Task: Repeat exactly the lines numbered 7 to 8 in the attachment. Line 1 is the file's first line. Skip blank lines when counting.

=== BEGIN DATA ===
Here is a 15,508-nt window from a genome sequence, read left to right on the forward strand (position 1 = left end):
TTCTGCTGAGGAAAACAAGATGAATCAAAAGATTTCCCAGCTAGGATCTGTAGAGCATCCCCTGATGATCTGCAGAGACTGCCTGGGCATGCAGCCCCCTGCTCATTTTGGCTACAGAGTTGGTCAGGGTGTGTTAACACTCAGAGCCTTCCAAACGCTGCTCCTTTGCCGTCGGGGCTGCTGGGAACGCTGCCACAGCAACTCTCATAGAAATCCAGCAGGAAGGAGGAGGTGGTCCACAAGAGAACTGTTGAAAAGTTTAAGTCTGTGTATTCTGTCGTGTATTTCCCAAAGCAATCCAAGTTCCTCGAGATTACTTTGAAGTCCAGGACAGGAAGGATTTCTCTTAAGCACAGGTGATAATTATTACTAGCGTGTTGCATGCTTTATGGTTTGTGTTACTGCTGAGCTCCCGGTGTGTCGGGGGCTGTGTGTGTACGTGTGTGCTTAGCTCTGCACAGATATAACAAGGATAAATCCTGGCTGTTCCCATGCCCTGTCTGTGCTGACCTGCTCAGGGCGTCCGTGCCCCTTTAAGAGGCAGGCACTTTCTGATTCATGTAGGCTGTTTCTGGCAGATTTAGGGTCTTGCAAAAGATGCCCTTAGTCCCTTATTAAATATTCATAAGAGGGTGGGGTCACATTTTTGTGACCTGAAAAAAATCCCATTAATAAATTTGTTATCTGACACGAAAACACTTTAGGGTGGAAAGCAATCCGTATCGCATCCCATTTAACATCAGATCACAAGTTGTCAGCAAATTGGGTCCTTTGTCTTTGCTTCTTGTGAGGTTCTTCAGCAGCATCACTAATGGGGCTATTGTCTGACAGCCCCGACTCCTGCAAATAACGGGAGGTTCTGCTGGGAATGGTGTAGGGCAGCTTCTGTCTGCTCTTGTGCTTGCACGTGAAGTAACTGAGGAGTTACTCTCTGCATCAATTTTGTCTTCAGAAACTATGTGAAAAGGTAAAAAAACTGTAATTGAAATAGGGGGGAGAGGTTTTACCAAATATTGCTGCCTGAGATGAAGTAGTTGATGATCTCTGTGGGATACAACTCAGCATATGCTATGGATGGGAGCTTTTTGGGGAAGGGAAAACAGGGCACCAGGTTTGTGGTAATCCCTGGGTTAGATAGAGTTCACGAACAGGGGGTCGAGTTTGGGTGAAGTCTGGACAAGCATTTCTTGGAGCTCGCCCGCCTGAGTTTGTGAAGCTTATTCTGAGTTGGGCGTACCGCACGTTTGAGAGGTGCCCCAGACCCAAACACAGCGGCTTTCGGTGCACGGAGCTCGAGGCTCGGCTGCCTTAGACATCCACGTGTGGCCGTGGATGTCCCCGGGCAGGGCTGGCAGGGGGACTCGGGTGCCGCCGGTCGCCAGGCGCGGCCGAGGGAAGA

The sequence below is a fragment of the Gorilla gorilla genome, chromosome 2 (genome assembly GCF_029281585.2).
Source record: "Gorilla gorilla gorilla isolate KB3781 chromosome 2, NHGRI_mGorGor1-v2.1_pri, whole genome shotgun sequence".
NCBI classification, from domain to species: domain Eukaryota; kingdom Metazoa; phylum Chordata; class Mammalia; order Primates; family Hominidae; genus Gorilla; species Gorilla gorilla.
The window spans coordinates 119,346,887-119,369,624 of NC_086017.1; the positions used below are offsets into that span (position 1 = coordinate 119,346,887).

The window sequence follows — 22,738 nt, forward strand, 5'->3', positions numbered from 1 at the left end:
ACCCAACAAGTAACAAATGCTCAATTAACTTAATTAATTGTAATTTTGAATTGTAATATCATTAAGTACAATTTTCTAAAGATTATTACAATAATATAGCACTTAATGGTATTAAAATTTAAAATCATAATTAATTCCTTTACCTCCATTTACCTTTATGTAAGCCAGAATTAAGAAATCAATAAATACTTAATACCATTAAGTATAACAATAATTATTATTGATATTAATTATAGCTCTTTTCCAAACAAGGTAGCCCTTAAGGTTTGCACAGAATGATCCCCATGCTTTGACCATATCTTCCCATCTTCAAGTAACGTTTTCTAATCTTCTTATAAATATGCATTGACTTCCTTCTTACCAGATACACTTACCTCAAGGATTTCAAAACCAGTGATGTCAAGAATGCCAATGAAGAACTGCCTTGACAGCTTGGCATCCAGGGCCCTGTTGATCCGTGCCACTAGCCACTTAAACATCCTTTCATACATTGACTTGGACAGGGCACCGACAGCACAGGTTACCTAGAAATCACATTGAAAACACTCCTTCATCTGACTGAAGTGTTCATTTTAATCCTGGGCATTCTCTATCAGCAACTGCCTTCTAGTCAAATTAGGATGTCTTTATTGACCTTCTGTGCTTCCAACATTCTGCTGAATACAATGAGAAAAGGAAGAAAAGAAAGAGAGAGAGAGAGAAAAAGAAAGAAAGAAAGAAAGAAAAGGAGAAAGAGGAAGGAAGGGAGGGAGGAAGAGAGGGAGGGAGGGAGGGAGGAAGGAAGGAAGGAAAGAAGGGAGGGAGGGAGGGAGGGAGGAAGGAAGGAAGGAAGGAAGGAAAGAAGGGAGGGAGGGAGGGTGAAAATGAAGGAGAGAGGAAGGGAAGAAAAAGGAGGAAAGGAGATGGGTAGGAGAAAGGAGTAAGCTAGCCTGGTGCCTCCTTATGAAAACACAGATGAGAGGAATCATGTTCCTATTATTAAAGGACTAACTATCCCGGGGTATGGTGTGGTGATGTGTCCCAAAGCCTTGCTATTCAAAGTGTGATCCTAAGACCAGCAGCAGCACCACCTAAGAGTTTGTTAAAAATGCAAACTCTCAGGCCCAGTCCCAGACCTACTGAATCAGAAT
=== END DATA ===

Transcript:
The window sequence follows — 22,738 nt, forward strand, 5'->3', positions numbered from 1 at the left end:
ACCCAACAAGTAACAAATGCTCAATTAACTTAATTAATTGTAATTTTGAATTGTAATATCATTAAGTACAATTTTCTAAAGATTATTACAATAATATAGCACTTAATGGTATTAAAATTTAAAATCATAATTAATTCCTTTACCTCCATTTACCTTTATGTAAGCCAGAATTAAGAAATCAATAAATACTTAATACCATTAAGTATAACAATAATTATTATTGATATTAATTATAGCTCTTTTCCAAACAAGGTAGCCCTTAAGGTTTGCACAGAATGATCCCCATGCTTTGACCATATCTTCCCATCTTCAAGTAACGTTTTCTAATCTTCTTATAAATATGCATTGACTTCCTTCTTACCAGATACACTTACCTCAAGGATTTCAAAACCAGTGATGTCAAGAATGCCAATGAAGAACTGCCTTGACAGCTTGGCATCCAGGGCCCTGTTGATCCGTGCCACTAGCCACTTAAACATCCTTTCATACATTGACTTGGACAGGGCACCGACAGCACAGGTTACCTAGAAATCACATTGAAAACACTCCTTCATCTGACTGAAGTGTTCATTTTAATCCTGGGCATTCTCTATCAGCAACTGCCTTCTAGTCAAATTAGGATGTCTTTATTGACCTTCTGTGCTTCCAACATTCTGCTGAATACAATGAGAAAAGGAAGAAAAGAAAGAGAGAGAGAGAGAAAAAGAAAGAAAGAAAGAAAGAAAAGGAGAAAGAGGAAGGAAGGGAGGGAGGAAGAGAGGGAGGGAGGGAGGGAGGAAGGAAGGAAGGAAAGAAGGGAGGGAGGGAGGGAGGGAGGAAGGAAGGAAGGAAGGAAGGAAAGAAGGGAGGGAGGGAGGGTGAAAATGAAGGAGAGAGGAAGGGAAGAAAAAGGAGGAAAGGAGATGGGTAGGAGAAAGGAGTAAGCTAGCCTGGTGCCTCCTTATGAAAACACAGATGAGAGGAATCATGTTCCTATTATTAAAGGACTAACTATCCCGGGGTATGGTGTGGTGATGTGTCCCAAAGCCTTGCTATTCAAAGTGTGATCCTAAGACCAGCAGCAGCACCACCTAAGAGTTTGTTAAAAATGCAAACTCTCAGGCCCAGTCCCAGACCTACTGAATCAGAAT